It is difficult to define what autism is. It is a spectrum with many symptoms, and individuals on the spectrum will be affected differently. For me it helps the most to think of autism as an ‘information processing disorder’. People with autism, or people with ASD (autism spectrum disorder),  see and view the world fundamentally differently than people without. Often they have trouble filtering information and sounds, which can make the outside world an overwhelming place. This filtering of information and data also can be a problem for the processes taking place in the heads of people with autism. It is difficult to find the right piece of data for every situation, turn it into useful information and knowledge and use that in a practical way. As a consequence, some people with autism barely speak, or are even completely mute. Others do the opposite and will rant endlessly to compensate. Others do both. Some do not speak, but do read and write. People with autism can therefore be very present, or completely silent. People with autism often have difficulty functioning in modern society, with its fast pace and many daily impulses. Autism should, however, be considered as a variety, not as a disability, and most certainly not as a desease. Many people with an autistic brain can function well, some would say even better, if circumstances allow it. Some of the greatest minds in history, like Mozart, Darwin and Einstein, may have had autism. Some people with autism are disabled, because they cannot function in society on their own. Most, however, just function differently. Only time will tell how ‘severe’ my daughter Anna’s autism will continue to be. She does not speak normally; sometimes she does not speak at all; at this point there is no way of knowing if she will ever function (properly) in society; if she will ever know romantic love; if she will able to cope with the loss of loved ones; if she will ever deal with her neurotypical brother on equal terms; if she can ever live on her own. At this point there is no greater fear in my life than the thought that she will die alone in some kind of nursing home, frustrated and misunderstood, thirty years after me and my wife are gone.  


Coming back to the Big Data Metaphor: when looking at Anna I often wish I could know what she is thinking. And I often wish I could make sense of the ‘big data’ in her brain. It’s like there is a barrier in Anna’s head, which makes it difficult to make sense of all the pieces of data. We do not know how ‘big’ the data in her head is, but we suspect it is big. She was extremely fast as a baby to learn words, phrases, songs, et cetera. Ironically it looked like she would be able to speak well ahead of her age. This changed when her autism stopped her from channeling all the data in her head into speech, when she was around two years old.  It is therefore likely that since that time she has amassed a huge pile of ‘big data’ that begs to be sorted, categorised, and, most importantly, translated into useful information and knowledge.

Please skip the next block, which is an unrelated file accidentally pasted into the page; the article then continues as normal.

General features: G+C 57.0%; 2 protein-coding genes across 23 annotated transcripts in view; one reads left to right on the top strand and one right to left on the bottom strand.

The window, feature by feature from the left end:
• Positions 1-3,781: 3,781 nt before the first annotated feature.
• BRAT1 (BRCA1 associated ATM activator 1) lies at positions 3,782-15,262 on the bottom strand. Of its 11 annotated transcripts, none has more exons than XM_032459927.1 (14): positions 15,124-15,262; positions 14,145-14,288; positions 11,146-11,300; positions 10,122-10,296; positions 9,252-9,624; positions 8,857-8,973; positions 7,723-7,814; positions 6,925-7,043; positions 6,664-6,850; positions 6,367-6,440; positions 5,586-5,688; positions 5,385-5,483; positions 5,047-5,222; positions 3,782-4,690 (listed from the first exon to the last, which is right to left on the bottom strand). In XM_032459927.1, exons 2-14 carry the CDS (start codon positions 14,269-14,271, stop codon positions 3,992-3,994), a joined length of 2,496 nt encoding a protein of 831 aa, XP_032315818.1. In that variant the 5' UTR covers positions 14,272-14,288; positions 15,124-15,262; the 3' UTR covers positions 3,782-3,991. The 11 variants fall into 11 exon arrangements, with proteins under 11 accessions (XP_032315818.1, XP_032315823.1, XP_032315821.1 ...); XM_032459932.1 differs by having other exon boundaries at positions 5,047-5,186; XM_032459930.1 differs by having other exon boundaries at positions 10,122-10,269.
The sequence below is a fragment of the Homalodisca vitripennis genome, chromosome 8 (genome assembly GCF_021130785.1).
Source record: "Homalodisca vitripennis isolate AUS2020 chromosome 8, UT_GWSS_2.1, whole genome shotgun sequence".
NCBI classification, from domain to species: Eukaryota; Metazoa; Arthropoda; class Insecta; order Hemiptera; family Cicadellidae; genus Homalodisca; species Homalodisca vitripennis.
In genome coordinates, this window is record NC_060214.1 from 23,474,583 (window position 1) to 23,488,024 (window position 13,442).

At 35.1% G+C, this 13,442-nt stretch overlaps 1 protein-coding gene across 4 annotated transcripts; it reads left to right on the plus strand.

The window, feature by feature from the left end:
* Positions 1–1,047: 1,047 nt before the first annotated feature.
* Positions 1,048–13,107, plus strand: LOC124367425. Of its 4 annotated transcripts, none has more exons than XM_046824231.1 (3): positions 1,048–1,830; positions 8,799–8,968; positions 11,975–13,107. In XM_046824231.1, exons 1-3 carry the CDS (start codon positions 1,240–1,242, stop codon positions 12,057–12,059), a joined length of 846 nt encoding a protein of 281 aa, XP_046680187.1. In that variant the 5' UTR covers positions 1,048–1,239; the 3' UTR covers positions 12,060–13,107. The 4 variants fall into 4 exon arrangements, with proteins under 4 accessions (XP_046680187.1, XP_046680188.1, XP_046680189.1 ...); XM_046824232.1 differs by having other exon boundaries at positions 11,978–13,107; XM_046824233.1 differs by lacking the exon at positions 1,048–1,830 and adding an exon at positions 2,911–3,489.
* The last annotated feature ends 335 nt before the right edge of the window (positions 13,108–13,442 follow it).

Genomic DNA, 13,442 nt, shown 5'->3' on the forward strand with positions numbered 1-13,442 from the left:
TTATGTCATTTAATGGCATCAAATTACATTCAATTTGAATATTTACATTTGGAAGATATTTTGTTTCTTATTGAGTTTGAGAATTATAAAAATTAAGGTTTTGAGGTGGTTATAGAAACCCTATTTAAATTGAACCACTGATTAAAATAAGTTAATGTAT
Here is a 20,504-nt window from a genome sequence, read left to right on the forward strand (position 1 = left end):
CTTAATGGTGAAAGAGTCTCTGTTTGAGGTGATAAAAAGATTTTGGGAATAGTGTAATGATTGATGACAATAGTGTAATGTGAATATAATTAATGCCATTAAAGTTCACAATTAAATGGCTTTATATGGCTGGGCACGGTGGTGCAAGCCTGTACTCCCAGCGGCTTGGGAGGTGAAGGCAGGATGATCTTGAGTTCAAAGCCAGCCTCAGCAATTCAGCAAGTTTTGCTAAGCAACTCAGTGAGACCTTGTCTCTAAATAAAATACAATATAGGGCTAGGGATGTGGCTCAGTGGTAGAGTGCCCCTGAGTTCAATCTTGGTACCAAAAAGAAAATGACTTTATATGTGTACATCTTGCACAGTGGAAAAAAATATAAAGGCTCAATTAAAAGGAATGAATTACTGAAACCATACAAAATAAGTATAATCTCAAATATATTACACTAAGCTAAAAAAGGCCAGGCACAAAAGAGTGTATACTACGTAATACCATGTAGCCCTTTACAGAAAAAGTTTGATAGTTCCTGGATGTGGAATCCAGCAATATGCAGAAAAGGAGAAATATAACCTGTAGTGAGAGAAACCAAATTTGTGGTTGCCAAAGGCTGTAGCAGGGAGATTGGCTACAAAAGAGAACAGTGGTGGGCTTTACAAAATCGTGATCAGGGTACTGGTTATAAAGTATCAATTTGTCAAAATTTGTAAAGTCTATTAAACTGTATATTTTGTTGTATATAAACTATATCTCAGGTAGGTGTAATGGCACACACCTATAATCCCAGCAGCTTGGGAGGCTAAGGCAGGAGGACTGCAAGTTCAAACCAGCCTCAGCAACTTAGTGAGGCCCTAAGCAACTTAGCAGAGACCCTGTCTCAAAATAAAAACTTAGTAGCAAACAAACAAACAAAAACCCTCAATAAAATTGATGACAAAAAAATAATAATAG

Some pieces of data are easy to find for Anna. Especially colours. She can play happily with a yellow ball while repeating ‘the yellow, the yellow’. Sometimes she even refers to me and my wife with the colour of clothes we are wearing. When she is searching for a toy she can continue repeating ‘Does Anna want the blue, does Anna want the blue’.  Making me and my wife desperate in repeatedly asking her ‘the blue what, Anna?’ Anna knows the word of the item she is looking for, but it causes her visible pain to delve deeper into her brain and find and use this piece of data.


At times Anna taps into more data to describe a situation, and very rarely this even makes her sound almost neurotypical. Anna’s biggest problem may be grasping the link between words and having a ‘normal’ conversation. She uses the big data in her head to let us know what she wants, or needs. If a child in the playground tries to strike a conversation with her, she stays mute, unable to respond well to an unexpected query in a different setting from an unknown person.


Anna’s problems with dealing with the big data in her head makes her attached to the structures she does know in her life. When we prepare her to go to ‘school’ she knows she has to take the bus to go there. When we walk to the car on Sunday she knows we will do grocery shopping. When we take the car on another day she knows we may do something fun, like going to her grandparents, or to an amusement park or petting zoo. If something does not go according to what she expects, a little drama can unfold. If, for example, we drive in grandfather’s direction but go somewhere else she will protest. If we cannot eat french fries for lunch when ‘going out’ she will protest (even in a pancake house).


As a researcher it is my duty to try to do proper and conscientious research with big humanities data. As a parent it is my duty to try to hand Anna the algorithms to make sense of the big data in her head. The metaphor can be carried on to quite some extend: Some things are easy to find with the algorithms, like colours, while others seem to be unattainable at the moment. If something unexpected happens the algorithm will fail. Sometimes we have to accept a less than optimal result. Sometimes we only are able to scrape data, without getting any information or knowledge. And we always should be aware that maybe for some things we have already reached the summit of what we can achieve.


Fortunately Anna has one advantage to help her out: the human mind is wonderful and powerful. An algorithm or methodology for humanities research can only be improved by the researchers. Anna’s mind is a processing pipeline that she will continue to improve over time. That way she may be able herself to find the proper pathways to make sense of the big data in her head and translate it into information, knowledge and eventually communication. Time will tell.